I know, I know, it’s a cliché example, but John Cage’s 4’33” is another way that sound, or the absence of controlled sound, forces us to explore what is around us. The piece is measured in human time, and the piece also demands that the listeners examine the space in which the expected music would reside with a refined eye. Like the ideas in “Nine Rivers,” the silence is never the same even though it exists. Like “To a Great City,” the space has been molded by the absence of sound and the little bits of sound that are constantly filling it at the same time.
How is it that the things that dictate our lives the most we don’t even understand? Well, I think this is good, in a way. If we became too knowledgeable of our surroundings, we might lose the sense of mystery that life has. Sometimes, moments like James Dillon’s “Nine Rivers” and stillspotting nyc/Arvo Pärt/Snøhetta’s “To a Great City” allow us to think about them more carefully. But, it took me about six seconds to write this sentence. And I don’t think I’ll ever know what that really means. 

Thursday, September 15, 2011

Balancing, blending, and controlling thin air

                As I sit in my room, surrounded by binders filled with handouts on the Renaissance, scribbled notes on geometry, a biology textbook, and dressed in a volleyball shirt I was too lazy to change out of, I remember how important balance is. Blogging in the summer and spring, when my afterschool life isn’t occupied by a sport, is a frequent thing. I’m grateful for this. Now, it’s definitely more difficult to find an adequate gap of time to update. We’re truly living in the 21st century when an article posted a month ago seems severely in the past.
                Balance, in society, is often sought through the different aspects of life. We go to school, we have jobs, we play sports, we have friends and family, we have hobbies and the things that keep us going. Often, we are encouraged to separate these. We don’t have work interfering with family, we don’t have our hobbies interfering with work. There are definitely moments where we have to combine the aspects of our life, but that usually doesn’t happen—we have certain realms that we reside in, and those stay separate a lot of the time. But a different, and often very refreshing, thing about music is the singular aspects of a piece all have to be merged into one collective idea. Sure, we can feel relief when we organize things into different categories. But sometimes, when I’m sitting at the piano, figuring out how to merge the notes on the page with the overwhelming story of the piece, it’s revitalizing.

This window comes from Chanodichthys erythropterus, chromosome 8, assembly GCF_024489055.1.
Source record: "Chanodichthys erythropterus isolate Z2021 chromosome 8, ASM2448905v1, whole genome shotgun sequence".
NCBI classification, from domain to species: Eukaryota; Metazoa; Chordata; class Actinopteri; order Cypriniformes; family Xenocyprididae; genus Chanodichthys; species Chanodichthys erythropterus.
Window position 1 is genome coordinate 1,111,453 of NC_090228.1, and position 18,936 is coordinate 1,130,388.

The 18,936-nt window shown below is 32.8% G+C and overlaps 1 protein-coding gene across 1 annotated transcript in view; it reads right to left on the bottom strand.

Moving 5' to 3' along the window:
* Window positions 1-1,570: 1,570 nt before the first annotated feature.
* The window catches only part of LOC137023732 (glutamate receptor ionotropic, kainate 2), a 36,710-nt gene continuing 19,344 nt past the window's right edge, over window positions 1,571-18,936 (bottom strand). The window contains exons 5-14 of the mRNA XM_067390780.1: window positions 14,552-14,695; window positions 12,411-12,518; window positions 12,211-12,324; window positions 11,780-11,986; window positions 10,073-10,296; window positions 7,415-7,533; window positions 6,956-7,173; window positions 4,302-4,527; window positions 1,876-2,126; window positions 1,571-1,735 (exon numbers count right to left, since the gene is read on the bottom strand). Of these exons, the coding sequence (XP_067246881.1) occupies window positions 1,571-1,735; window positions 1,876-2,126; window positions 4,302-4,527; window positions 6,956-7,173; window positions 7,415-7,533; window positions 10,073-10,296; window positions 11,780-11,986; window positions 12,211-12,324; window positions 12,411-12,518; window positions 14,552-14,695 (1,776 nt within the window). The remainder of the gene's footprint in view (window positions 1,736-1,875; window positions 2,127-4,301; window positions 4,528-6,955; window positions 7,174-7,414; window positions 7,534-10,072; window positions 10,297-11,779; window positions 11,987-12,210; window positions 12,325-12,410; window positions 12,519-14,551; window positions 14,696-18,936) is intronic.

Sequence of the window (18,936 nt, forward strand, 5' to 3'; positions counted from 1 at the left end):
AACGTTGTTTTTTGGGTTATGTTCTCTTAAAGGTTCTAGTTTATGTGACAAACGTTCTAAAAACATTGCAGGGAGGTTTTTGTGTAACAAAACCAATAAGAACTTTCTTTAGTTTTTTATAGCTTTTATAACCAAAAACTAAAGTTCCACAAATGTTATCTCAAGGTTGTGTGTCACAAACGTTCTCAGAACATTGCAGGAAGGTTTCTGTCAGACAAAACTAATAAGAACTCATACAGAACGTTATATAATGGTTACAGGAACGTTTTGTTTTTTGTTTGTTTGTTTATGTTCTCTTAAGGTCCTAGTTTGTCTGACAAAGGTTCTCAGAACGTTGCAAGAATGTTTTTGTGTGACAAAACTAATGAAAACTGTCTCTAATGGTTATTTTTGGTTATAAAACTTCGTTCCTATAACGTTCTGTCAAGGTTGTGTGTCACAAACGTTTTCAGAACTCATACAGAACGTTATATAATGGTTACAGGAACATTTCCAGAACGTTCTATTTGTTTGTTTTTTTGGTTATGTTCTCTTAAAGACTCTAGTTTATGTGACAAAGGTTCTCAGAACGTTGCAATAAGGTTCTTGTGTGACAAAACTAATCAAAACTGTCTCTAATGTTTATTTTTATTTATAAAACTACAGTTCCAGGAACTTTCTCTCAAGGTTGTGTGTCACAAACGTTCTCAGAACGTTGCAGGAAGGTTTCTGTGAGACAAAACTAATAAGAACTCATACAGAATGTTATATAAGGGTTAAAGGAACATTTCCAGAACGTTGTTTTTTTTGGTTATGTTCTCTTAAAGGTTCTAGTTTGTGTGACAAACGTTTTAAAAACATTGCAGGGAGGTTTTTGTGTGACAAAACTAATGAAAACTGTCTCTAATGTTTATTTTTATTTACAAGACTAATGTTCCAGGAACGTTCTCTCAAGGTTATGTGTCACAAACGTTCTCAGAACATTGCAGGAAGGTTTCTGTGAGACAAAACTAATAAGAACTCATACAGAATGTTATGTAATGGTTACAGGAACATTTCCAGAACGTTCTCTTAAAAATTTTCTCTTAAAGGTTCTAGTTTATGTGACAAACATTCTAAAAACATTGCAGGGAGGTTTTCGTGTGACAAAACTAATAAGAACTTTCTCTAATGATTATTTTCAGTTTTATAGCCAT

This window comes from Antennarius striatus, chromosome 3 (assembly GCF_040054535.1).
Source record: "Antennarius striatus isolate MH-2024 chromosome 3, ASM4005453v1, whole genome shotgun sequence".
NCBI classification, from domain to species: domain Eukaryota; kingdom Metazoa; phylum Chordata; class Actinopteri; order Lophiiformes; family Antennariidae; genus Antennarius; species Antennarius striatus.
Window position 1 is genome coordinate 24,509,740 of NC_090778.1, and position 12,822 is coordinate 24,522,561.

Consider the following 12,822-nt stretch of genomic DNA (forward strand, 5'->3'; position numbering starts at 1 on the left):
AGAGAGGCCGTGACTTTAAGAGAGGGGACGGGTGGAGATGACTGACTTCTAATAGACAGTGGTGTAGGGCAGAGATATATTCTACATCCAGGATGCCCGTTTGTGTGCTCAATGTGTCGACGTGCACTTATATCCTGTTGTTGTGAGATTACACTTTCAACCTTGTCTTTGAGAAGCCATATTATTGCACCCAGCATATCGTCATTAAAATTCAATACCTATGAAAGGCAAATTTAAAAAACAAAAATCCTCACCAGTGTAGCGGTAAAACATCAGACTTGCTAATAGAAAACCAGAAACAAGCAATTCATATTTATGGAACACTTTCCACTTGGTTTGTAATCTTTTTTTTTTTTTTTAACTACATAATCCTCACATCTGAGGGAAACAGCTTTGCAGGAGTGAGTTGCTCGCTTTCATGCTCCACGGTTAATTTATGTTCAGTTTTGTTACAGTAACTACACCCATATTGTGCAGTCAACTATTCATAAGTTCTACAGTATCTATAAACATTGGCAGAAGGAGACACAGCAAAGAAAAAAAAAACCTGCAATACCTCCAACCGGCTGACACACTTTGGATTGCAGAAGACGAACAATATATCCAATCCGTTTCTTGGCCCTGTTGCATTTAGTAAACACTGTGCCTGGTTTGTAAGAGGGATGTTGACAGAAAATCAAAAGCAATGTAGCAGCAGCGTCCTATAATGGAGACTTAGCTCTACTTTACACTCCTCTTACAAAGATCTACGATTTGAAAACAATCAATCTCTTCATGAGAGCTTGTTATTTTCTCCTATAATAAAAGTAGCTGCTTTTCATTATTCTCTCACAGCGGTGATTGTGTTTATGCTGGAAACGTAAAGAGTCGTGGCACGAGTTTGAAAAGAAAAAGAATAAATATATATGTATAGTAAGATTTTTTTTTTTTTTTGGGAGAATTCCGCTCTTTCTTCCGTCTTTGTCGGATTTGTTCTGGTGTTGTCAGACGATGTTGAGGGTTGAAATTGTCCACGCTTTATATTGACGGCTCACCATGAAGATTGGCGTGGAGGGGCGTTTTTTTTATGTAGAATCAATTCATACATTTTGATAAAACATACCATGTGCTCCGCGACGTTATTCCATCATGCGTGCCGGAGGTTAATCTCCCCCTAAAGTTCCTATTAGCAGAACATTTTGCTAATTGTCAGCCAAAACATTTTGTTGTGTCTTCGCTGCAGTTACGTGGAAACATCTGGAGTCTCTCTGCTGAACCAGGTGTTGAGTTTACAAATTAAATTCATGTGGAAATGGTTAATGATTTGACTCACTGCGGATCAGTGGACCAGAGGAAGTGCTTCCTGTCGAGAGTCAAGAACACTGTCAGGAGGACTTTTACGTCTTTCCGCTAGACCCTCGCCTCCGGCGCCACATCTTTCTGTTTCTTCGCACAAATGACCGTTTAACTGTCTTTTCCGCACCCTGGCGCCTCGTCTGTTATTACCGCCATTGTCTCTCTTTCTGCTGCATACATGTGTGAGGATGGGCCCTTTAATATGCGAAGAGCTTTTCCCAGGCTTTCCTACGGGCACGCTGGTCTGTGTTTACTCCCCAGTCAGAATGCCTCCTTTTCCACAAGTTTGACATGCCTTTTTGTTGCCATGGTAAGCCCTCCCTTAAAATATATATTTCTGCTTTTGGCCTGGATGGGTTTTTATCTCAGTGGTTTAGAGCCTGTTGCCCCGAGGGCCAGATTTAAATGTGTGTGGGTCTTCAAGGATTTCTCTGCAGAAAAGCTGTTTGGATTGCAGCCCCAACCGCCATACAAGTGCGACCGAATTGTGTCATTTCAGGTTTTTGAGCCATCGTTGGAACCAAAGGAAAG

I’m currently learning Ravel’s “Alborada del Gracioso,” and it’s obvious where the separate “subjects” come in. I have to learn the notes. I have to work on the accents. I have to work on the overall playfulness of the piece. In a separate realm, I have to see how Ravel meant for “Alborada” to fit into the rest of “Miroirs” and how the first note will relate with the last. But, unlike a lot of society demands, music is a time when it’s imperative to mix different worlds into one cohesive thing. I’m not only practicing a part to make my skills better, or to gain a better understanding of the piece. Without the one part I could be practicing at any given time, the piece would not be itself. This vast dependency on each musical characteristic of a piece makes the result—the entire, working piece—seem like magic, only we know exactly what’s going on. A piece of music and life might not be the exact same thing (that could be debatable), but having control over the balance of an infinite number of small nuances is a triumphant feeling.
                The perspective on the cohesiveness of music can be shifted as well. When we play music, or even just listen to it, there is a sense that it has a mind of its own, that it resides in the air around us and is simply lifted to recognizable registers by the artists. This feeling also requires a sort of balance and blending. To see some pieces of music in this way, one has to feel a sense of balance with the sound. When music seems to exist naturally, that’s when separate worlds that humans are involved in disappear, in a sense.
                Tomorrow, I’ll go to school. Then I’ll go to volleyball practice. I’ll come home, do some homework, and maybe go out with friends. In society, those are all different worlds that we have been taught to separate in our brains and not intersect. But perhaps I’ll come home and play some Ravel. The markings that he made on the page will show me how to intersect all the worlds that he has created with his piece. And, if I can let these worlds meet, the sound waves that Ravel set out into the world will surface, partially from my fingers, partially from thin air.